The stained glass of Cologne Cathedral has been enrapturing visitors for centuries.
The Story of the Cathedral
The tale Cologne’s cathedral starts all the way back in 1164, before the cathedral was even built. This plot of land had been the go-to spot for Christians to celebrate religious services since Roman times, but it was this faithful year that Archbishop Rainald Von Dassel brought the relics of the Three Wise Men to town. This was, understandably, a big deal — so much so that a cathedral was in order.
Modeled after other prominent cathedrals of the time — Paris, Strasbourg and Amiens — the cornerstone of Cologne’s cathedral was laid at the Feast of Assumption of Mary on August 15, 1248. Construction continued at a slow and steady pace … until it didn’t. Progress ceased in the 16th century, due to both a lack of funds and a general lack of interest in Gothic architecture (“Gothic architecture was sooo 200 years ago,” they might’ve said). Work on the cathedral was suspended for roughly the next 300 years.
But then! In the 19th century, history, the Middle Ages and the Gothic style were all in vogue once again. King Frederick William IV of Prussia nudged the citizens of Cologne to found the Central Cathedral Building Society, and also helped fund the construction work. Cologne Cathedral was finally finished in 1880, only 632 years after it started.
Cologne Cathedral. Main Portal Tympanum
Must-See’s When You Visit
When you see this multiple-century passion project for yourself, there are a few points of interest to keep an eye out for.
- The Shrine of the Three Kings: The marquee showstopper of the cathedral! The bones of the three kings have been drawing crowds of pilgrims to town since the Middle Ages. If you happen to visit on January 6 — Epiphany on the church calendar — you’ll be allowed to file past the fabled bone box and pay your respects.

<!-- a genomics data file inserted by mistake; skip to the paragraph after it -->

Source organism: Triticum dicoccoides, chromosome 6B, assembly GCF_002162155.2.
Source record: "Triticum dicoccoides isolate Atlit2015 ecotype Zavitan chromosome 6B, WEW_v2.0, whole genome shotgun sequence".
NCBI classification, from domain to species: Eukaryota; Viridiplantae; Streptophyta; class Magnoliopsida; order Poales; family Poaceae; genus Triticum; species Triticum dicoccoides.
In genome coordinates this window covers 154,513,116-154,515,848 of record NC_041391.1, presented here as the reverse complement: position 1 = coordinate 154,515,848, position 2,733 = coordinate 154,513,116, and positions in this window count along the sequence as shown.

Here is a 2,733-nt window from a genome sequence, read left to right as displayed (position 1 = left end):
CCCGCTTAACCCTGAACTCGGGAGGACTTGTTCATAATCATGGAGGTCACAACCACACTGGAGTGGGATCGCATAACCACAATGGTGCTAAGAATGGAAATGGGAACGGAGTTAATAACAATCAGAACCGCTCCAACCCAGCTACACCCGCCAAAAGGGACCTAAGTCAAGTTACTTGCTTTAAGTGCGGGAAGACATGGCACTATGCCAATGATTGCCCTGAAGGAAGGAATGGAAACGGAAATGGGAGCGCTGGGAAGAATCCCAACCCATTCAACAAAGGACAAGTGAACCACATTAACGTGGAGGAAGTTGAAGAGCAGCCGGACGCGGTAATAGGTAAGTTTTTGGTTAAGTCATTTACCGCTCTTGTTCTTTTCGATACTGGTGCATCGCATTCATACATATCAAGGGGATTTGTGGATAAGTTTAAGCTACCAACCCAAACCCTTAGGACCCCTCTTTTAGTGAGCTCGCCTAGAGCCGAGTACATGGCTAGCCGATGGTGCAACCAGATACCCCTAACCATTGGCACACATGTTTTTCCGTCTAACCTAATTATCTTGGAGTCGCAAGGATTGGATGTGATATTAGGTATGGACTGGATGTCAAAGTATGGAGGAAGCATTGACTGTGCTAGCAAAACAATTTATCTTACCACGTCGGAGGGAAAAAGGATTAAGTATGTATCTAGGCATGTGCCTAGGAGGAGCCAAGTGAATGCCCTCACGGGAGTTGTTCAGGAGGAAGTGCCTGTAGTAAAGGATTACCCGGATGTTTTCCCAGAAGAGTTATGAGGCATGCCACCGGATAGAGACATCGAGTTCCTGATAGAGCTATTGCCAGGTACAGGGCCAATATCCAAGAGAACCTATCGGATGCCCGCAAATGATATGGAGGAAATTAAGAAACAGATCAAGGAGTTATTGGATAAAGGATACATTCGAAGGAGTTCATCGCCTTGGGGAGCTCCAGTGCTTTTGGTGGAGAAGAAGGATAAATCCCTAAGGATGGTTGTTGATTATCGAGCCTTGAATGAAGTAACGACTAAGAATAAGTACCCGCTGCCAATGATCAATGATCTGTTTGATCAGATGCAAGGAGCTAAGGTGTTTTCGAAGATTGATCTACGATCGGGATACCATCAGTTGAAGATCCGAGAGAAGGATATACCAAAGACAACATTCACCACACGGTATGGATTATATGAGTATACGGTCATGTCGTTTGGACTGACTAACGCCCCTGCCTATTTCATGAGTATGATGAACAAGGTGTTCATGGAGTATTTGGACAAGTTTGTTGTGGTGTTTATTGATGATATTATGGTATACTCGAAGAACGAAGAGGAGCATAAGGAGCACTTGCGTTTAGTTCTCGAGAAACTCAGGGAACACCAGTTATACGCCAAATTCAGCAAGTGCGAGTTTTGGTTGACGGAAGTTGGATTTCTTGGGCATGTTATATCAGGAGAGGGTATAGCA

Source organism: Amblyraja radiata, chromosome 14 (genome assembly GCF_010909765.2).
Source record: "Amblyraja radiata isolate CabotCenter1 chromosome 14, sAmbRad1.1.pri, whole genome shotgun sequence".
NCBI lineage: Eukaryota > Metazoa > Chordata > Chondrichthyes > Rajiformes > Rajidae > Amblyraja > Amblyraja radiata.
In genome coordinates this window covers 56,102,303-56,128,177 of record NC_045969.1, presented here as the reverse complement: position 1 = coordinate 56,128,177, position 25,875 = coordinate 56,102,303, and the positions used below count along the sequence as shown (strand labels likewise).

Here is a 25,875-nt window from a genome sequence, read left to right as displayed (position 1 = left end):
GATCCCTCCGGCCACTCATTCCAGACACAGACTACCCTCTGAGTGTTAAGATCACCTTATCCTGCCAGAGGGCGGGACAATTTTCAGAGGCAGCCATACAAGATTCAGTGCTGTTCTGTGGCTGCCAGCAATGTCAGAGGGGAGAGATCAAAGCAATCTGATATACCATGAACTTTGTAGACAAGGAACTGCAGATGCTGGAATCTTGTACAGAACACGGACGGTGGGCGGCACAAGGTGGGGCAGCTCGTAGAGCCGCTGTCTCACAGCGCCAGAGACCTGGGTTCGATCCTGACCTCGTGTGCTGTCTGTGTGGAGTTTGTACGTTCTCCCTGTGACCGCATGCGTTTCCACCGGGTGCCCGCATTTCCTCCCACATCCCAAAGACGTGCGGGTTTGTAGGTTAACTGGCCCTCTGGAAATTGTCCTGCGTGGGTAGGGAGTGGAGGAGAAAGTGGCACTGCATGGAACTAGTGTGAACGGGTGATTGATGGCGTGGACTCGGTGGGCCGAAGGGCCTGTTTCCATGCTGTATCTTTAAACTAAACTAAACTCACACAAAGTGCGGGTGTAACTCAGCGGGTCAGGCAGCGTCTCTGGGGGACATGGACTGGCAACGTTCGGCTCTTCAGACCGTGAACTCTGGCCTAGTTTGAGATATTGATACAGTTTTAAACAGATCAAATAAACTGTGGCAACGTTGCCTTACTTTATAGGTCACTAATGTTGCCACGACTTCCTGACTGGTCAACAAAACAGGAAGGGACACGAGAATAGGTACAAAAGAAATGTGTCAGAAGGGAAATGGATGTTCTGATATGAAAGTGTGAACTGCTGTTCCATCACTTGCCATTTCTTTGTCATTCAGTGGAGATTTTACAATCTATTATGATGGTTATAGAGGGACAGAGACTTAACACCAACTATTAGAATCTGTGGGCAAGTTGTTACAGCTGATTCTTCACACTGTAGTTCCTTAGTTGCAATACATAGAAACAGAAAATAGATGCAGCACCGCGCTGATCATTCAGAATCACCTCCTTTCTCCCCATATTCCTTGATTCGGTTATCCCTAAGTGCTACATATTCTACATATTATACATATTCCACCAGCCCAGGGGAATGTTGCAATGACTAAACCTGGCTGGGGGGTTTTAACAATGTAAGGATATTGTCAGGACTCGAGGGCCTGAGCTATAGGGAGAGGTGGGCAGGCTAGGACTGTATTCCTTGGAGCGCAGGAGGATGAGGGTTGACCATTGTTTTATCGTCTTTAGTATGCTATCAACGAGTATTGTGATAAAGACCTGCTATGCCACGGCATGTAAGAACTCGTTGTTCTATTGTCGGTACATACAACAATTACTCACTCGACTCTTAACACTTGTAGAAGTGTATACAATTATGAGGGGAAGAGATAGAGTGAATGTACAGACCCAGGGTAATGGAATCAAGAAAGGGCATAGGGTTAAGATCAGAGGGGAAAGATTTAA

- Saint Peter’s Bell: If you happen to be present for the angelic ringing of the church bell, take a moment to appreciate that Cologne’s is in a class of its own. As the world’s largest free-swinging bell, Saint Peter’s Bell measures a massive 10 feet in diameter and is over 10 feet tall. Perched in the south belfry, its sharp C’s sound idyllic on the ground floor, but will likely result in hearing loss if you’re near it when it rings.
- The Woodwork: Cathedrals are a showcase of technical mastery both large and small, and this extends beyond the stone pillars. There are some 104 carved oak seats within storied walls, but the real point of pride is the Madonna of Milan. Dating back to 1290, this exquisite wooden sculpture of Mary and the child Christ has been purported to be associated with miracles.
- It’s Just (Barely) Uneven: Even with 600 years of double-checking, triple-checking and maybe even centuple-checking, the cathedral’s towers aren’t the same height. The north tower (or: the one closest to the train station) is 516.33 feet tall, while the south tower is 2.75 inches taller. If you squint in just the right spot, you might be able to see the difference.
- It’s Not Black Stone: It Stands More Than the Test of Time: If you notice sections of the church that appear a bit run down, it’s likely intentional. Cologne Cathedral was hit by more than 14 bombs over the course of World War II. Repairs to the damaged parts were completed in 1956, with some sections left purposely unrepaired as a memorial.
Visitors of all ages can find something to appreciate within a cathedral.
Enthralled by the idea of witnessing Cologne’s cathedral for yourself? Getting there is half the fun, especially with a travel agent doing all the heavy lifting. As for the other half … there’s a palatable joy in getting to ask, “What’s next?” Discoveries of faraway lands are a salve for the soul, especially if they’re offered one after another on board an immersive cruise. Such is the case with Viking Cruises and their eye-opening itineraries along Europe’s most fabled rivers. The only way you could have a more immersive experience exploring Europe is if you packed up and moved there.
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